Most critics of aestheticism focus on the Yellow Book, the glossy Victorian journal with the shocking yellow cover that counted among its contributors Aubrey Beardsley and Max Beerbohm. But one of the best-known aesthetes, Oscar Wilde, launched his own magazine, the Woman's World. The audience for Wilde's magazine reveals another side of the aesthetic movement that has been largely forgotten.

Every now-canonical male aesthete once competed with what Talia Schaffer calls the female aesthetes, whose critical and popular success made them formidable contemporaries. Not only did these women make significant contributions to the development of feminist ideologies; they pioneered new literary strategies that were incorporated by their canonical successors.

Schaffer analyzes writers who have never been considered together, including Lucas Malet (Mary Harrison), Ouida (Marie Louise de la Ramée), Alice Meynell, Rosamund Marriott Watson, Una Ashworth Taylor, Elizabeth Robins Pennell, Mary and Jane Findlater, and John Oliver Hobbes (Pearl Craigie). These women used aestheticism to forge a compromise between the two models of female identity available to them--the New Woman and the Angel in the House. They developed plots, ideas, and styles that would later be adopted, parodied, or revised by canonical writers such as Oscar Wilde, Virginia Woolf, Thomas Hardy, and Henry James. They used the "pretty" language of aestheticism as a strategic cover behind which they could attempt radical experiments, many of which prefigure modernist innovations.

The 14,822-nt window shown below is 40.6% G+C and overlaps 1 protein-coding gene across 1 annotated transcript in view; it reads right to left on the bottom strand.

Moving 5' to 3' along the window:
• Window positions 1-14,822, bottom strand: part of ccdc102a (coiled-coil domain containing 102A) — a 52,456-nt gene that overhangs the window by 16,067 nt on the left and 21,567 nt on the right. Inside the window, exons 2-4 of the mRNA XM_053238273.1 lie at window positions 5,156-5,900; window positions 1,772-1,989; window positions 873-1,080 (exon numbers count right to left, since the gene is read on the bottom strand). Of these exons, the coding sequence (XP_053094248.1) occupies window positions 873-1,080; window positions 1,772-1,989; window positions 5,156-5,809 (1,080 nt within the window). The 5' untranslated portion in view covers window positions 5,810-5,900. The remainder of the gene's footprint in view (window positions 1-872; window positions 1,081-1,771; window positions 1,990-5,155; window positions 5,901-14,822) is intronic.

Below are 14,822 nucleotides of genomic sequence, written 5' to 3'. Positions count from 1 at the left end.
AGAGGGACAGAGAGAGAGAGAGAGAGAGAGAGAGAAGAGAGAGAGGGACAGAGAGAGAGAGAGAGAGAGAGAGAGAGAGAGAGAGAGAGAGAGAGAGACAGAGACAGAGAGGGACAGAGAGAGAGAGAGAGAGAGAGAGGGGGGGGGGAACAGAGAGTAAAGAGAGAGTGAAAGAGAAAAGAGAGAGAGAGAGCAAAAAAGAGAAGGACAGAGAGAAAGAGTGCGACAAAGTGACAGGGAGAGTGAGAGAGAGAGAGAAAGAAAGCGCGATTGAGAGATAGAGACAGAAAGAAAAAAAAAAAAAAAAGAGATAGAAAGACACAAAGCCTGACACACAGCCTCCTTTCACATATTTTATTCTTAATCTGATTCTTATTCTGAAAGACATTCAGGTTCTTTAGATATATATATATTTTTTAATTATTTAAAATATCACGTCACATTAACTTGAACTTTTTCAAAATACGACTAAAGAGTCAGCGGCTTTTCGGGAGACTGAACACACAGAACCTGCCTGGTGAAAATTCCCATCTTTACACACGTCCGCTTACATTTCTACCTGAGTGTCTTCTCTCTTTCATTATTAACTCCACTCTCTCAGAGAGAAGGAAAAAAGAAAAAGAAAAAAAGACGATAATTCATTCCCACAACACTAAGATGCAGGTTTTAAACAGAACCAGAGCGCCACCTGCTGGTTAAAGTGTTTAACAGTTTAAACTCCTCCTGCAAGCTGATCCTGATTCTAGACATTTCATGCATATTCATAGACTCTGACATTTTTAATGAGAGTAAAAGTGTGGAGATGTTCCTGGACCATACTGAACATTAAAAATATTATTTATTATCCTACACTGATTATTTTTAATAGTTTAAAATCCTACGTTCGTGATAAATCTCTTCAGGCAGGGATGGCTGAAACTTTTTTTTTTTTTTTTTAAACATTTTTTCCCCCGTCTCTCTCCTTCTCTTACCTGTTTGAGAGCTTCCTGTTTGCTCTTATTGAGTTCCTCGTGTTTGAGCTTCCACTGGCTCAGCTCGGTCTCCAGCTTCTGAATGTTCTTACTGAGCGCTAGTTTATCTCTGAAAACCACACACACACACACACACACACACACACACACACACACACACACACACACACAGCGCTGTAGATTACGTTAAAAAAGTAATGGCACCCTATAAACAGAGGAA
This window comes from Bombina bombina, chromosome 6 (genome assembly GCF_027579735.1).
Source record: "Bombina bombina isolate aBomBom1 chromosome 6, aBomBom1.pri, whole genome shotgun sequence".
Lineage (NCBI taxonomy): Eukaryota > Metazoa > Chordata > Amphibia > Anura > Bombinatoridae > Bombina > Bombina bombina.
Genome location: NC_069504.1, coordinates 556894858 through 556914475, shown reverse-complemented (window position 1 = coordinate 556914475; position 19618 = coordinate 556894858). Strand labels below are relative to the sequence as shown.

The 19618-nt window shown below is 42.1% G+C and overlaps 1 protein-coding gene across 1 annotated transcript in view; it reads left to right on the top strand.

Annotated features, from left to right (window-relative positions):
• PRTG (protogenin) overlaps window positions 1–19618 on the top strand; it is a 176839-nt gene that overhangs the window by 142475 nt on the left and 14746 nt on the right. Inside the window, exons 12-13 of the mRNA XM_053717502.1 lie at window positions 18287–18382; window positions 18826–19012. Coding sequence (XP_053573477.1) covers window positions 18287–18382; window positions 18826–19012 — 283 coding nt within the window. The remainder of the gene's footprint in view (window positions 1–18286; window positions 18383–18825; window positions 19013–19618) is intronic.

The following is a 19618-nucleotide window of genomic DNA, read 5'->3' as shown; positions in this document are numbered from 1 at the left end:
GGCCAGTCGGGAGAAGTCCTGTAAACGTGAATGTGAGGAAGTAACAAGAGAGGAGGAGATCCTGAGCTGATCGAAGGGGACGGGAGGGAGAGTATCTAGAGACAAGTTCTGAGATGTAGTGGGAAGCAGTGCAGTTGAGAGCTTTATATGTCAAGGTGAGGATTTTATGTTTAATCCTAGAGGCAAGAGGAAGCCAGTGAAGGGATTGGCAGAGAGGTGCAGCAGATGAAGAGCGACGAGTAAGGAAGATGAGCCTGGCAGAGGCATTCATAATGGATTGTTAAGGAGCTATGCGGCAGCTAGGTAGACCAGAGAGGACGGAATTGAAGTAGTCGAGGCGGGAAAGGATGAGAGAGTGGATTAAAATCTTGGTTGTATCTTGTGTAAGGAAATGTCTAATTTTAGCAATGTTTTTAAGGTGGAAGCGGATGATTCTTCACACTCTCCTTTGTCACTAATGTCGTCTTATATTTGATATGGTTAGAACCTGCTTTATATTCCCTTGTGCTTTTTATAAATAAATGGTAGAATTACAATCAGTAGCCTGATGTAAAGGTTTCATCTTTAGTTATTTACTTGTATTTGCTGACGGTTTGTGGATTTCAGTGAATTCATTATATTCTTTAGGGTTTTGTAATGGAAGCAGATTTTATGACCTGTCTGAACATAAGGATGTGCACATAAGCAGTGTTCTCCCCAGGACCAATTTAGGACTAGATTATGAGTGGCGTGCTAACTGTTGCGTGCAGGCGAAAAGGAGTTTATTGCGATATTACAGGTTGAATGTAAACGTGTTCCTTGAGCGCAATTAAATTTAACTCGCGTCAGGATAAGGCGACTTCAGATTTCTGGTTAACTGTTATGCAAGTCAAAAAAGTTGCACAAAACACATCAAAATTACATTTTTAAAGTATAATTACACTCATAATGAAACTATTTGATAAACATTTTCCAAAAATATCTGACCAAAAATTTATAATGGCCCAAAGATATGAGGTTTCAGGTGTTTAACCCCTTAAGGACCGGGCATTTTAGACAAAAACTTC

Recovering the lost work of the female aesthetes forces us to reconsider the central tenets of late-Victorian literary history.

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